• How will you identify and find the most appropriate decision-makers to engage with? Can you find those with the power to implement change?
  • Do you have any contacts in influential positions who champion your cause and will help you build relationships? If not, how will you find people to support you?
  • How will you invite decision-makers and explain how you will engage with them so that they are motivated to come and know what to expect?
  • Will your community members be involved or someone on their behalf?
  • What are the advantages and disadvantages of having help from external partners (e.g. national and international NGOs, media organizations, project intermediaries)?
  • How will you communicate with decision-makers? Ideally you build mutual trust and collaboration whilst, if needed, speaking truth to them, or calling them to account?
  • Are there likely to be negative or unexpected reactions? How will you stop potential risks to vulnerable community members?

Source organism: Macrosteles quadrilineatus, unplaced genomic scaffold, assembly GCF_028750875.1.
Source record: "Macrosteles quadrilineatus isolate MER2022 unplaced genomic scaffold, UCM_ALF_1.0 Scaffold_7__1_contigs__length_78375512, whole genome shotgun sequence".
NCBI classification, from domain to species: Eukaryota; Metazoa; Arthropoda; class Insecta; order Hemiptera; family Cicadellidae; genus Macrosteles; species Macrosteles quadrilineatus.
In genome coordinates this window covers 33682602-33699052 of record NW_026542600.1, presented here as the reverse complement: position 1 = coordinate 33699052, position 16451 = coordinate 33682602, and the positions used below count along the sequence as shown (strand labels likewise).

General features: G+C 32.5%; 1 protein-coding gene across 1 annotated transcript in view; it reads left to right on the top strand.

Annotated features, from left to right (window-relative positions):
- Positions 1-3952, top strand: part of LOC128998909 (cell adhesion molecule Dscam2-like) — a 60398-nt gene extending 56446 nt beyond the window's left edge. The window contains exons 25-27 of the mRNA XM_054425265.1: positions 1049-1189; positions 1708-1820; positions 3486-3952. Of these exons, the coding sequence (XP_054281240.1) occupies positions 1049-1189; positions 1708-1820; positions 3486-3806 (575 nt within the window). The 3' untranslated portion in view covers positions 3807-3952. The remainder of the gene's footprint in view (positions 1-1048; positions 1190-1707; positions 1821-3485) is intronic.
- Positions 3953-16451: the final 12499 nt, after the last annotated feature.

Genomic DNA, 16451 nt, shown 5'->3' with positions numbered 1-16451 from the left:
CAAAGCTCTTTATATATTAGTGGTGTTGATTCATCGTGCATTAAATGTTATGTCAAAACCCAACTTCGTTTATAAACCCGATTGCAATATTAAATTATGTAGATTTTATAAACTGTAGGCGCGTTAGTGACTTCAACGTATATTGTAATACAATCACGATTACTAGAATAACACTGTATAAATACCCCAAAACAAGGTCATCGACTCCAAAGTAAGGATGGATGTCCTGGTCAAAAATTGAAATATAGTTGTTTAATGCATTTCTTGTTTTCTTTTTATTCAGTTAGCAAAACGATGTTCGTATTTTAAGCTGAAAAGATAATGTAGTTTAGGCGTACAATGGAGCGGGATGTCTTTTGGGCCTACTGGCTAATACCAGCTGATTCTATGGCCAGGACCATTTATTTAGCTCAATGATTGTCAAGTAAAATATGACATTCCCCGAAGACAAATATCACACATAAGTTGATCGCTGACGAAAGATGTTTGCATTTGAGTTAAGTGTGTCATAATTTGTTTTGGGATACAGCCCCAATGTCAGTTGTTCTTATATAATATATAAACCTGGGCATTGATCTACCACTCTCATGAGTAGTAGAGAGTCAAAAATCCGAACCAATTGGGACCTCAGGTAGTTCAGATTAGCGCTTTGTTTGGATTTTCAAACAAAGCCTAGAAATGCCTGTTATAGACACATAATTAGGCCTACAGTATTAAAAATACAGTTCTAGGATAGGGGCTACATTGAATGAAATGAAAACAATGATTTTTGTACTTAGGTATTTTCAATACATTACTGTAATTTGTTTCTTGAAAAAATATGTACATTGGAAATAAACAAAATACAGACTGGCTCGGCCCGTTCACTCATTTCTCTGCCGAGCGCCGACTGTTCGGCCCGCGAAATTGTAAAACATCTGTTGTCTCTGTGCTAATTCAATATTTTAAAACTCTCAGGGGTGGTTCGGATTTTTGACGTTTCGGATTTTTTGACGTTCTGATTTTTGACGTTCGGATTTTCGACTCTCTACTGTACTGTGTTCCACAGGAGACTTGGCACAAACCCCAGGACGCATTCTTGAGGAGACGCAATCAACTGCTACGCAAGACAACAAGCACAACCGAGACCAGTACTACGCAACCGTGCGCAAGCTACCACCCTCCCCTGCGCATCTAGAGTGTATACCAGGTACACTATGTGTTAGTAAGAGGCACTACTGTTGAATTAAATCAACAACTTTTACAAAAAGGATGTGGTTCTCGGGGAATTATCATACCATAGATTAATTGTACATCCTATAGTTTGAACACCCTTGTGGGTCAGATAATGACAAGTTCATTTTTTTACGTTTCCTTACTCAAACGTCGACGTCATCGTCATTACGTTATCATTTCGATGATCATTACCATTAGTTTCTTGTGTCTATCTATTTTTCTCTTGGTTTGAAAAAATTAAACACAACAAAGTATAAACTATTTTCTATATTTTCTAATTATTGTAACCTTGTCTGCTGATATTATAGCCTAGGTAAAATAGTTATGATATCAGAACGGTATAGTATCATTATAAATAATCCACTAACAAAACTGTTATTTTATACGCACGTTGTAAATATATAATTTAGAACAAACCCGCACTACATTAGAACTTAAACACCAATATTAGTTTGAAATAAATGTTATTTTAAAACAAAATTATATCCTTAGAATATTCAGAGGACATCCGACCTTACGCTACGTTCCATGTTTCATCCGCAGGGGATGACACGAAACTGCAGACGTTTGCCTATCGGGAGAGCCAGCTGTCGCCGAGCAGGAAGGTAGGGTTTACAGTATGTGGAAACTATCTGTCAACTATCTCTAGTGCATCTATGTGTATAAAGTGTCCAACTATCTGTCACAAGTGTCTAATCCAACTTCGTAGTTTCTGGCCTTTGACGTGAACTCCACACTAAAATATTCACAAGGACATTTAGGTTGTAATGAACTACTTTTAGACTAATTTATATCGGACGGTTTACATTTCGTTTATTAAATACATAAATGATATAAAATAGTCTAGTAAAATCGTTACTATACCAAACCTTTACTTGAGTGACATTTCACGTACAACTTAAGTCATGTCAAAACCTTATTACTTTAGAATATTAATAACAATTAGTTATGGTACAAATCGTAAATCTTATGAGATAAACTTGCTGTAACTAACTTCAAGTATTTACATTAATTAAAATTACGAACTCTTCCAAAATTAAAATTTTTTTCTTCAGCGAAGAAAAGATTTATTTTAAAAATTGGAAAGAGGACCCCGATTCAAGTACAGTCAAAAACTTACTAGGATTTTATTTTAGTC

• How can you build on an initial exchange to generate future collaborations?
  • What are your plans for following up promises and offers made by decision-makers during the exchange?
  • How can you encourage active commitment on the part of decision-makers to support community-led change?

3. Screening events

Next it is important to produce a screening schedule to make sure the roles and responsibilities of the community presenters are clear. It can also be useful to develop a series of questions to send to decision-makers ahead of the screening, about the topic you want to discuss, to assess current knowledge and opinions of the themes that will come up in the videos.

This video provides an overview of collating the videos made by community researchers in the North Rupununi, Guyana and showing them to the decision-makers.

Step 3 – video screening event